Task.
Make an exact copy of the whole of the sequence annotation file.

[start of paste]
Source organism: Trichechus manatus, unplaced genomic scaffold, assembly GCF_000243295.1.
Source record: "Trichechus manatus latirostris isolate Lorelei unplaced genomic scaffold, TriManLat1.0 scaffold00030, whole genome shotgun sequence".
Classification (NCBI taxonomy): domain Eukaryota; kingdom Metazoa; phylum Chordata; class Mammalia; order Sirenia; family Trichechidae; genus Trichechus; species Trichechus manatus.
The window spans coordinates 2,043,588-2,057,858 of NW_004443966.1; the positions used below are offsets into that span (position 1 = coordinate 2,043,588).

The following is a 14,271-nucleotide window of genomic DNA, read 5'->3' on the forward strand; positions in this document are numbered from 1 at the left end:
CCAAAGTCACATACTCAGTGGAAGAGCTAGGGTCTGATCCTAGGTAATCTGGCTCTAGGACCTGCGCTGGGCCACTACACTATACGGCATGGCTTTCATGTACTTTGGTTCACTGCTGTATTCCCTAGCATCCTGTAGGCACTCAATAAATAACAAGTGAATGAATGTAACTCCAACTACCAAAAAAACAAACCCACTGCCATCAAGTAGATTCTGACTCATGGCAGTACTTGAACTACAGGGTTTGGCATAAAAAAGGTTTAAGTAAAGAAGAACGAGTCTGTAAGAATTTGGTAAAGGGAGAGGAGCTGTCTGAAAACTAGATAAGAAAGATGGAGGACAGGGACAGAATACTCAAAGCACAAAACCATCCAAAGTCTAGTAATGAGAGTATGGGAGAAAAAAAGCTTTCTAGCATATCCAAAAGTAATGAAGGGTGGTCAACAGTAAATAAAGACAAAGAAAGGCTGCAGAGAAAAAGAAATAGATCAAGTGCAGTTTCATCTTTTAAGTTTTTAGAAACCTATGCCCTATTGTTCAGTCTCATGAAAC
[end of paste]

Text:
Source organism: Trichechus manatus, unplaced genomic scaffold, assembly GCF_000243295.1.
Source record: "Trichechus manatus latirostris isolate Lorelei unplaced genomic scaffold, TriManLat1.0 scaffold00030, whole genome shotgun sequence".
Classification (NCBI taxonomy): domain Eukaryota; kingdom Metazoa; phylum Chordata; class Mammalia; order Sirenia; family Trichechidae; genus Trichechus; species Trichechus manatus.
The window spans coordinates 2,043,588-2,057,858 of NW_004443966.1; the positions used below are offsets into that span (position 1 = coordinate 2,043,588).

The following is a 14,271-nucleotide window of genomic DNA, read 5'->3' on the forward strand; positions in this document are numbered from 1 at the left end:
CCAAAGTCACATACTCAGTGGAAGAGCTAGGGTCTGATCCTAGGTAATCTGGCTCTAGGACCTGCGCTGGGCCACTACACTATACGGCATGGCTTTCATGTACTTTGGTTCACTGCTGTATTCCCTAGCATCCTGTAGGCACTCAATAAATAACAAGTGAATGAATGTAACTCCAACTACCAAAAAAACAAACCCACTGCCATCAAGTAGATTCTGACTCATGGCAGTACTTGAACTACAGGGTTTGGCATAAAAAAGGTTTAAGTAAAGAAGAACGAGTCTGTAAGAATTTGGTAAAGGGAGAGGAGCTGTCTGAAAACTAGATAAGAAAGATGGAGGACAGGGACAGAATACTCAAAGCACAAAACCATCCAAAGTCTAGTAATGAGAGTATGGGAGAAAAAAAGCTTTCTAGCATATCCAAAAGTAATGAAGGGTGGTCAACAGTAAATAAAGACAAAGAAAGGCTGCAGAGAAAAAGAAATAGATCAAGTGCAGTTTCATCTTTTAAGTTTTTAGAAACCTATGCCCTATTGTTCAGTCTCATGAAAC